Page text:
NEW YORK --While both women and men in Asia have high career aspirations, more women than men experience lack of workplace flexibility as a career obstacle. According to Catalyst’s latest study, Expanding Work-Life Perspectives: Talent Management in Asia, there’s a mismatch between employees’ workplace flexibility needs and work-life programs at global companies in Asia: It’s possible that programs offered may not be the right fit regionally and, as a result, people may not feel comfortable using them.
To be effective, the report suggests, work-life programs can’t be “one-size-fits-all”—organizations need to develop localized approaches that take diverse cultural contexts and customs into account.
The Catalyst report explores the work-life perspectives of over 1,800 high-potential employees in countries throughout Asia and includes an additional section comparing responses from India, China, and Singapore. Separate in-depth reports on India, China, and Singapore provide further insights about high-potential women and men working in these three countries.
“Work-life effectiveness in Asia has been relatively unexamined and is critical in a region that needs to develop talent to meet the demands of dynamic economic growth,” said Ilene H. Lang, President & CEO of Catalyst. “In India and China, where women’s economic and workforce participation is on the rise, tapping into women’s talents and finding the right work-life solutions directly impact the ability of companies to recruit, develop, and retain promising employees—enhancing workplace performance, the bottom line, and competitive advantage.”
Among the key findings, the study found that:
- Both women and men in Asia are very ambitious about career advancement but also value having a good fit between work and their personal lives—90 percent rated work-life fit as “very important”—and they appreciate workplace flexibility.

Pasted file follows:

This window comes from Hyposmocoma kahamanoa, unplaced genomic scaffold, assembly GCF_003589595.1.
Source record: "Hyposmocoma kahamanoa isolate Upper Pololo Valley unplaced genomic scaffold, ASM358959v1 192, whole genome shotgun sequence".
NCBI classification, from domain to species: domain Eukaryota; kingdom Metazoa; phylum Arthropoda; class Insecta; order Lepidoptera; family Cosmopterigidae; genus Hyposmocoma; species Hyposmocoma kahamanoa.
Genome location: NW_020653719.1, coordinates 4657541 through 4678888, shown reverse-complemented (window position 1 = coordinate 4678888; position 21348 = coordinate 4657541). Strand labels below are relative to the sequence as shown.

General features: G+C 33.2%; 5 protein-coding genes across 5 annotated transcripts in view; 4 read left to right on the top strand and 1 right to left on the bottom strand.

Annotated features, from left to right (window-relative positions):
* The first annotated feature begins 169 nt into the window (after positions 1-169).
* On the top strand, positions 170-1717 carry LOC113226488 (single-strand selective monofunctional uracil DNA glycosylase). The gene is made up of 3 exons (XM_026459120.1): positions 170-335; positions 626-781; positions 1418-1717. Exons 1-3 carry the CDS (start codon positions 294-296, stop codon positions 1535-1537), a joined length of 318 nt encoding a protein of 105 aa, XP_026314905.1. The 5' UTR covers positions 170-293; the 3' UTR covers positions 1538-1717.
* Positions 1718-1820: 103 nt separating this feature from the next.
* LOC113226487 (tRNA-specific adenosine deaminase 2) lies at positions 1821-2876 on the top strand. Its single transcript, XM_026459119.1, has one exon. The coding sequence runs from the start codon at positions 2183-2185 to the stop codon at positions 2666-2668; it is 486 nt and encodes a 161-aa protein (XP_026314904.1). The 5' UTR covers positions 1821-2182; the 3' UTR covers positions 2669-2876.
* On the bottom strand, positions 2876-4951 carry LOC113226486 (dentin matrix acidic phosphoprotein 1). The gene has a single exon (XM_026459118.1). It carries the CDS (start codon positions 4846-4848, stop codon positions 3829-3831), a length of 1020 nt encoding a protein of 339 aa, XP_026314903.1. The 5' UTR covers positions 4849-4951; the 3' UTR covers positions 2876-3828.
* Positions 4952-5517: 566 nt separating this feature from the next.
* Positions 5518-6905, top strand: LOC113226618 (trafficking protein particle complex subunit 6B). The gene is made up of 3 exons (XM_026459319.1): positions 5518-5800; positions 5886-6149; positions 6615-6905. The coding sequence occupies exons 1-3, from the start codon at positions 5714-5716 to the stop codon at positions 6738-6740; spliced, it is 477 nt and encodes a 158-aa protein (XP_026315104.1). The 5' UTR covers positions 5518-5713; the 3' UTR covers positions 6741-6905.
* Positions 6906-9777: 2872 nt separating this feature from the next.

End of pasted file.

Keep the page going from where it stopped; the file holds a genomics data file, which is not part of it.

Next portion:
- Although respondents were relatively satisfied with the level of flexibility at their companies, our analysis showed that for more than 80 percent there’s a gap between the level of workplace flexibility employees say they need and the flexibility actually provided, and women were less satisfied than men.
- Among those who had scaled back their ambitions to attain more senior positions, both women and men cited job pressures, long hours, stress on relationships, and other work-life challenges as the main reasons for their decision.
A special section of the report on China, India, and Singapore explores and compares work-life experiences among respondents working in these different cultural and national contexts. While all respondents reported high levels of job focus and career ambition:
- Indian respondents had the highest short- and long-term career aspirations: 98 percent said they hoped to advance to a higher-level position in the next five years, vs. 91 percent in China and 86 percent in Singapore. Seventy-eight percent in India said their long-term goal was to reach CEO or senior leadership positions, vs. 52 percent in China and 51 percent in Singapore.
- In terms of work-life priorities: Women and men from China reported the highest level of job focus (75 percent). Respondents from India (27 percent) and Singapore (26 percent) were also more likely than other countries to have a dual work-family focus. Singapore had the highest percentage of respondents with a family focus (17 percent).
- Respondents from China were less satisfied with the level of workplace flexibility than those in India and Singapore—57 percent in China said there’s enough flexibility, vs. 72 percent in India and 74 percent in Singapore.
To help companies further develop effective and localized work-life strategies, the report offers questions for consideration which include: What does work-life fit mean to your employees, and what kinds of work-life supports will be most helpful in your specific cultural context? What flexible programs are available in your organization? Do they align with cultural needs and norms? Do women and men at your organization have similar flexibility needs?
ABOUT THIS STUDY
Report findings were based on responses of 1,834 high-potential employees (44 percent women and 56 percent men) working in China, Hong Kong, India, Korea, Malaysia, Philippines, Singapore, Taiwan, and Thailand for U.S.- or European-based global organizations.
BMO Financial Group, Chevron Corporation, Credit Suisse, Deloitte LLP, Desjardins Group, Deutsche Bank AG, Ernst & Young, Hewlett-Packard Company, IBM Corporation, KeyBank, McDonald’s Corporation, UPS
Founded in 1962, Catalyst is the leading nonprofit membership organization expanding opportunities for women and business. With offices in the United States, Canada, Europe, and India, and more than 500 preeminent corporations as members, Catalyst is the trusted resource for research, information, and advice about women at work. Catalyst annually honors exemplary organizational initiatives that promote women's advancement with the Catalyst Award.